Monthly Archives: January 2014

Surveillance: Lawyer says No

Parliament’s All Party Parliamentary Group on Drones, chaired by Tom Watson MP as received QC’s advice on the legality of British Intelligence’s mass surveillance, reported here in the Guardian and the lawyer says the programmes are probably illegal and that any warrants signed by politicians will be in breach of UK Law,  the European Convention on Human Rights (ECHR) and the EU Acquis. Watson points at this article from his blog here. The legal justification is based on RIPA, the Regulation of Investigatory Powers Act and Jemima Stanford QC states that it is not fit for purpose given the changes in technology in the last 10 years.

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Cleaning Up Labour’s Politics II

I have just published and backdated my first thoughts in response to Ed Miliband’s speech on “Cleaning Up” politics. This has been written over a six month period. It was started as I shaped my thoughts and was originally written as a contribution to what became the Collins Review but I decided it was insufficiently focused and made no proposals. It merely expressed my anger. The final version of the article was published today and backdated to near the point I started it. It was thus published after the closure of the Collins Review deadline, and before the publication of the Special Conference agenda.

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Rent Controls

There’s been a bit of twitter shower, bit less damp than a twitterstorm about Labour’s policy on Rent Controls. I reflect on the correspondence here, but have also storyfy’d it here. Earlier today Mark Ferguson of Labour List, tweeted,

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Don’t (British) girls want to code?

Among the debates about the UK’s futures is how to ensure that there are enough high wage jobs and skilled labour to perform them for our future. The need for effectively skilled people today & tomorrow requires a clear education and skills supply policy. Furthermore there is a lack of clarity as to where these jobs might come from, with some arguing that we need to ‘rebalance’ the economy, usually away from the financial services industry, others that we need stronger copyright laws in order to allow our ‘creative’ industries to grow. Carlotta Perez and her acolytes, with others suggest that the IT revolution is not over and that it and its multiplier effects are the source of future work and wealth.

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Innovative Industrial Action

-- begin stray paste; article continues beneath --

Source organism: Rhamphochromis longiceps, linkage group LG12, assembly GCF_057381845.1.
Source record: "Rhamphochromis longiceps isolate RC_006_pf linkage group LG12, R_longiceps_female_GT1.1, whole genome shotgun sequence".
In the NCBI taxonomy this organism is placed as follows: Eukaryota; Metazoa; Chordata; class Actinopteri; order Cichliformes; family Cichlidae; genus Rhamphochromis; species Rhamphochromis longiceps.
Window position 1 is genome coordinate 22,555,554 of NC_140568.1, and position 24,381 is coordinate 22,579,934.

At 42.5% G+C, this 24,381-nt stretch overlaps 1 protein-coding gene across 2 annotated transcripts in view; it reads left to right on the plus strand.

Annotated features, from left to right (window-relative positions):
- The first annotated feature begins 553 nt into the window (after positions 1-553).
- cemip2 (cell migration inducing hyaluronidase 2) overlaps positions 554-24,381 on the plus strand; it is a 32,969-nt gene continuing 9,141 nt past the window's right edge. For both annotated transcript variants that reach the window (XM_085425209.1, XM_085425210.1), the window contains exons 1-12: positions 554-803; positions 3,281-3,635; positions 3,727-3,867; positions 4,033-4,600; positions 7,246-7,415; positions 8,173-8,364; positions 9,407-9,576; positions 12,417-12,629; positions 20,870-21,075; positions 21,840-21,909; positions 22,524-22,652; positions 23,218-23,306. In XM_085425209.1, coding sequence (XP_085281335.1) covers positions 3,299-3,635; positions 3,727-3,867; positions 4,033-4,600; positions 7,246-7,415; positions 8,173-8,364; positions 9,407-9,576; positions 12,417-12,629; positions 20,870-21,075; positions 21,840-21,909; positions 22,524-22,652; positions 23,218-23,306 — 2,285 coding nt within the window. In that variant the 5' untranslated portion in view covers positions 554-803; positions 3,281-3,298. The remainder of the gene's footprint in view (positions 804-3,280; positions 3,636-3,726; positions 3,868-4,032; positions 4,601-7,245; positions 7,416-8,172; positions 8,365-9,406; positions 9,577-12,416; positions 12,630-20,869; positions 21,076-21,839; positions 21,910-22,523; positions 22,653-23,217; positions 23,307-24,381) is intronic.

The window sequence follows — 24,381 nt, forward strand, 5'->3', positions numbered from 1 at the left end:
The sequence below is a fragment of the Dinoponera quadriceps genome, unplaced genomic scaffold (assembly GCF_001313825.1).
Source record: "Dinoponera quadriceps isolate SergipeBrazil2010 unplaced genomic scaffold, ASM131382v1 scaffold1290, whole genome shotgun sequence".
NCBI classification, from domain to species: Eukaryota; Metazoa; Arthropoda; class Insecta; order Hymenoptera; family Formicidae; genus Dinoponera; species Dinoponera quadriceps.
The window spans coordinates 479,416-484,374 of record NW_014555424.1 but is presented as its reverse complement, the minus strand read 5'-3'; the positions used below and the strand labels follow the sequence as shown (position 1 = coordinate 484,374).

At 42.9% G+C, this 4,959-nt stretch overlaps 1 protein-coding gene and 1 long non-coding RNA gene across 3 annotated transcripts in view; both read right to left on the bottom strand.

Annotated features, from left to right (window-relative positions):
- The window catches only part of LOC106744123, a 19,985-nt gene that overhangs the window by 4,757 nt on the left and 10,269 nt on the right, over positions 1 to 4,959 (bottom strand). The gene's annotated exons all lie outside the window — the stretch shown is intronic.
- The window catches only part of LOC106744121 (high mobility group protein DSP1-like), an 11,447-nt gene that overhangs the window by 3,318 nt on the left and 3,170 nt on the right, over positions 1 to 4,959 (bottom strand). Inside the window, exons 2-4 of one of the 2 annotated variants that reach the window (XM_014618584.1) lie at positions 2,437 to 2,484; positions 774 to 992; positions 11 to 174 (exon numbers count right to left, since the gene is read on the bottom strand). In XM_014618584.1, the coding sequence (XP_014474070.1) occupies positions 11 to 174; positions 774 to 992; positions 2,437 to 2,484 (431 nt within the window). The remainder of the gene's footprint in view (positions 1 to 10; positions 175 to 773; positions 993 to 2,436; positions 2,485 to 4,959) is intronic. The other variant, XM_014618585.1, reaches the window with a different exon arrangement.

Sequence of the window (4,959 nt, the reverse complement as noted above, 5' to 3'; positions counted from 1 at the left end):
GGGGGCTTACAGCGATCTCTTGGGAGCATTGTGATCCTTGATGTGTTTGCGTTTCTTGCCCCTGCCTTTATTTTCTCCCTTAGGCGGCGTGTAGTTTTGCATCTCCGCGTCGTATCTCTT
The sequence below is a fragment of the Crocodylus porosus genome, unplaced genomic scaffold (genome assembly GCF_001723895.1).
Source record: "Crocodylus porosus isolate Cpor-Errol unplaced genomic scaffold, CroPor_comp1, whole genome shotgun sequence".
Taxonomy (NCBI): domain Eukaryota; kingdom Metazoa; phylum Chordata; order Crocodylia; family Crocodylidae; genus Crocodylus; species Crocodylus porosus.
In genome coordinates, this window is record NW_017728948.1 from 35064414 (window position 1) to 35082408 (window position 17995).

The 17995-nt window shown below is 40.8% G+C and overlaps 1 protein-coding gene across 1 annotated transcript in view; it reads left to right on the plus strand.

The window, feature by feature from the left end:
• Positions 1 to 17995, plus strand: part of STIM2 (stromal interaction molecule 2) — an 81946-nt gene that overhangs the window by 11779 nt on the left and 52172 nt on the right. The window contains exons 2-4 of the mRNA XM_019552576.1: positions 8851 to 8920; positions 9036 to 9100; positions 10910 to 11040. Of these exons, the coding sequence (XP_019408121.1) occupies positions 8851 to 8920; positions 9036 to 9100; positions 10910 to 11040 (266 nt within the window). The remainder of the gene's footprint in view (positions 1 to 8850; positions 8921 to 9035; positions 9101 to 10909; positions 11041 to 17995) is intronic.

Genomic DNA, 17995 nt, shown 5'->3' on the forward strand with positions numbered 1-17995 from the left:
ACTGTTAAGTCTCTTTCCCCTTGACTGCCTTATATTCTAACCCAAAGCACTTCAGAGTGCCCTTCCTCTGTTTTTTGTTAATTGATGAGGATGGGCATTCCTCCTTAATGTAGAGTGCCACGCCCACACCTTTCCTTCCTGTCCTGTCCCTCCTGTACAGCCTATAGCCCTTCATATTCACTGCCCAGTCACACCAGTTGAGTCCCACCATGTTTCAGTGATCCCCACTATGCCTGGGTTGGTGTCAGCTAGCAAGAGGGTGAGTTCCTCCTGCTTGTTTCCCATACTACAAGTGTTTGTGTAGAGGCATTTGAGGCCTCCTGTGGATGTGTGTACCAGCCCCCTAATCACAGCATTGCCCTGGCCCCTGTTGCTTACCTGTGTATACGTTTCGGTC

Political Scrapbook reports that with sixty employees at Lancashire brewery Thwaites facing the axe as the firm looks to relocate, workers appear to have hit back – by altering the neon ‘THWAITES’ sign on the town centre building to read ‘TWATS’.

The sign is mounted on a giant tower and is visible across Blackburn and much of East Lancashire.

Now that’s what I call industrial action.

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Boris needs a bigger tool

At the meeting, I raised the issue of Boris’ requisition of Water Cannons for the Metropolitan Police. There’s not enough noise about this, but there’s now a twitter hashtag, #watercannon. Nina Power comments in the Guardian, an article called “Boris Johnson’s call for water cannon shows a contempt for the people”. As is pointed out on twitter,

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Voter Suppression?

The Guardian reports that the electoral commission have announced that they propose to extending proof of identity checks at the polling station from Northern Ireland to the rest of the UK. This has been a while coming. I reviewed Mike Buckley’s Banana Republic UK, in which he argued that, proof of Identity should be presented when voting and/or applying for a postal vote,
identity checks should be undertaken when applying for inclusion on the electoral roll & postal votes should be restricted to those who have a need. His arguments also strongly suggest that judicial scrutiny of contested or suspicious results should be easier to start.

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A message from Hebron

I spent last night at Deptford Labour’s General Committee at which Mel Ward presented on her experience as an Observer in Hebron, in the Palestinian occupied territories where she had just returned from their where she had served as a Human Rights Observer with the Ecumenical Accompaniment Programme in Palestine and Israel (www.eappi.org) from August – November 2013. She lived and worked in Hebron in the West Bank of the occupied Palestinian territory during this time and reported to the world on her blog, http://www.melanieward.org. I am sure she’d be happy to speak at other meetings and you can guess what she was saying from reading her blog.

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Remembering our history

Earlier today, Peter Tatchell launched a a petition on Change.org and publicised it on twitter arguing that the Dead, not the generals should be the focus of our remembrance of WW1

Also at opendemocracy, an article entitled, “Hiding behind the Cenotaph, Cameron will seek to re-write history” makes a longer and better evidenced appeal to remember that

Those who cannot remember the past are condemned to repeat it.

George Santanya, “Reason in Common Sense” 1905

I recommend you read the Opendemocracy article, it reminds us that WW1 was a bloody culmination of a race to empire where dead paid the ultimate price under the incompetent, malevolent and propertied leadership, both political and military.

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